I know I’m lucky because my job forces me to listen to new music. It’s the same as in any profession: you can’t really do it to the best of your ability if you’re relying in information that’s 20 years old. Still, it makes me sad that there are people out there who are my age and who would have been raised on the same diet of 90s alternative, industrial, metal, grunge and other now-retro-but-then-nowtro stuff, who think of music as something in their past rather than something that grows with them. The musical nostalgia industry is fuelled by the power of music to make you remember how you felt at the time you first heard it, but there’s no reason you can’t continue to bring new music into your life to serve as the soundtrack to where you are now. Hell, Spotify is like twelve bucks a month. YouTube is free and it’s loaded with new music. It’s so easy now to find out what your old favourite bands are doing today or, even more importantly, to find new ones that can represent you and your feelings.
Something I’ve been doing a lot of lately is going back and listening to things I never really had the access to check out back in the day, when in order to listen to a band you had to either buy the record, hear someone else’s copy or catch it on TV or radio. I loved the Cure songs I saw on the Australian music video show Rage, but my CD money was always spent on metal and shred. Now I’m digging further and deeper into their back catalog and more recent records, and while many of these tracks are over 30 years old and totally new to me, they’re finding a place in my heart that’s every bit as important as Dirt or Passion And Warfare or Fair Warning. Now I’m catching up on bands like The Replacements, or filling in the gaps of my knowledge of The Cure, or getting into Crowded House non-album tracks. But I’m also checking out newer artists like Between The Buried And Me, Rival Sons, St. Vincent, Northlane… and this music, all of which is new to me whether it’s new or not, has its own emotional resonance for my present-day life. I can still always put on Living Colour’s Stain or Ministry’s Psalm 69 to remember how I felt at 16, but I can also put on Ryan Adams’ Prisoner or Periphery’s The Price Is Wrong to capture how I feel today at 38.
My buddy Dean Delray, whose podcast Let There Be Talk is an essential listen, is always talking about this. He always hears folks saying “There are no great bands any more.” There are fucktonnes of them out there. But to hear them you have to own the fact that maybe the music you loved as a teenager wasn’t any more special than the music today’s teenagers are listening to: it’s just that you heard those songs at a time that was special to you, and you’ve associated the excitement of ‘first kiss, first beer, first party’ with those bands as part of one whole package of nostalgia. That’s totally cool, but see it for what it is and let yourself feel the same way about new music that can accompany new moments. Music is vast and beautiful and alive and you don’t need to stop listening to new music the moment you turn 18.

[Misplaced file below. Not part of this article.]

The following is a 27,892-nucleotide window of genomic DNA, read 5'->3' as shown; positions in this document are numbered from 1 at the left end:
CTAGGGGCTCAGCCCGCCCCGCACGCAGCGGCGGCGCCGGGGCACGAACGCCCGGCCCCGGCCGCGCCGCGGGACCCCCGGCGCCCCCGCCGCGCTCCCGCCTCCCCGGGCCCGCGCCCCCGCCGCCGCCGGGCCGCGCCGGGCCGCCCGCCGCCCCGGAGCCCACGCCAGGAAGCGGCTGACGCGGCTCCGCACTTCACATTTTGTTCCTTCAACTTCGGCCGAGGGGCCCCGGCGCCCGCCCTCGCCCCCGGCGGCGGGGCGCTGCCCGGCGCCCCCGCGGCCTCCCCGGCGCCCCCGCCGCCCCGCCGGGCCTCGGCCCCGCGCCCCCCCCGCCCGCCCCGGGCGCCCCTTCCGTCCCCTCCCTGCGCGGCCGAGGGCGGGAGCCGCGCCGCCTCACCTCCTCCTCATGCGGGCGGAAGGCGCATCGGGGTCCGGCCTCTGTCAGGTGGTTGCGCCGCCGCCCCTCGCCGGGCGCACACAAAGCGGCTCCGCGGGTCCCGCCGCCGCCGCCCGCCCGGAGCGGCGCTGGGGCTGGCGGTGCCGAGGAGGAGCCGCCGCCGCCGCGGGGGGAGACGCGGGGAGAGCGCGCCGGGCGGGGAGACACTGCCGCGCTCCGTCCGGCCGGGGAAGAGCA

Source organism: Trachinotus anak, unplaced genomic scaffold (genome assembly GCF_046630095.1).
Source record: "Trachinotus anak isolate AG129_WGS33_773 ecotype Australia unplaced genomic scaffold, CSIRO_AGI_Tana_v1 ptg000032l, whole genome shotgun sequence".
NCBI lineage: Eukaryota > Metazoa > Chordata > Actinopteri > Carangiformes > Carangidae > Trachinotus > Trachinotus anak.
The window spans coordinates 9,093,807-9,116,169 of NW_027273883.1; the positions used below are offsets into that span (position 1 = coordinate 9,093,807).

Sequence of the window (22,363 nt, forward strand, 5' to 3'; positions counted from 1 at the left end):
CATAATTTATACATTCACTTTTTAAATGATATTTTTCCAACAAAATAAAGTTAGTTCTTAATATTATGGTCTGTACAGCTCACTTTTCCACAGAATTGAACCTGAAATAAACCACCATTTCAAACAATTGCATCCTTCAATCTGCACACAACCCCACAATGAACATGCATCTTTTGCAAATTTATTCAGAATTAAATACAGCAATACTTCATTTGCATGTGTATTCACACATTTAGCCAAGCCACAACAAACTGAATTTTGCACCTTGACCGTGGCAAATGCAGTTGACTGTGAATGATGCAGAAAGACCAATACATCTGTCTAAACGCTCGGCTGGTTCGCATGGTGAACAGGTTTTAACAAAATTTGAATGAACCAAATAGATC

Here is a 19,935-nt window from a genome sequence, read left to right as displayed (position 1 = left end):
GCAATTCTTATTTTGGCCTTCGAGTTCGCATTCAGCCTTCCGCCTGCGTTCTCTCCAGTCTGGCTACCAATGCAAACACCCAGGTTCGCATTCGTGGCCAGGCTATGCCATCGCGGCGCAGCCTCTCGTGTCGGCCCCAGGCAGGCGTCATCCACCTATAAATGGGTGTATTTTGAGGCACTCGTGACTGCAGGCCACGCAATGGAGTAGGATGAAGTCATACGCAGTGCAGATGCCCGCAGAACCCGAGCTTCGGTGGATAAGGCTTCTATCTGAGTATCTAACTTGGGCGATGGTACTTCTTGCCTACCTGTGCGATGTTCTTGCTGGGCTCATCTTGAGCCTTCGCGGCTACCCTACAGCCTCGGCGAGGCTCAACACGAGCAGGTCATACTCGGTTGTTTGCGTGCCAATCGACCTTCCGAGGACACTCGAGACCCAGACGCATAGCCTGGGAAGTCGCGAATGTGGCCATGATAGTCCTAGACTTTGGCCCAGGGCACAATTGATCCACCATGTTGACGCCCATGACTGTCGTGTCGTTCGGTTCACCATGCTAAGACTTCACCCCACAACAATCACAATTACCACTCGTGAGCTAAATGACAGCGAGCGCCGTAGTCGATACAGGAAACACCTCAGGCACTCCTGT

We'll bring the Martin Dreadnoughts, you bring the jam session!
Martin Guitar will be in Nashville, Tennessee this weekend for CMA Music Festival. You can find us on 2nd and Broadway where we will be jamming all weekend, giving away cool gear, plus the chance to win a Martin guitar! Come visit us between 10AM-6PM Thursday, June 8th through Sunday, June 11th. You can find a full list of festivals Martin Guitar will be attending here.
Also don't forget to catch performances from Martin Ambassadors Dierks Bentley, Thomas Rhett, Sam Hunt, Brandy Clark, and Hunter Hayes during the weekend. For a full list of 2017 CMA Music Festival performers, click here.
Sitting on my deck looking out over fields that are under cultivation, with an old terraced mountain behind them, I think of the valley that lies between. I got on a bus nine days ago to come to this village in order to write some music free from distraction. Here, at the busiest time of day I might see ten people in a cafe and be passed by three cars and a motorcycle. No need to hurry, the shopkeeper might keep you waiting for ten minutes as they finish a converasation on the phone.
In the midst of this tranquility I wonder about various kinds of internal suffering. There is of course the Buddhist doctrine, “All life is pain.” Today I seem to equate busy-ness with pain. One of my students told me that he has been able to concentrate much better since he had his knee replaced a couple of years ago. He figured it was the unconscious underlying pain that prevented him from paying more attention when he played guitar.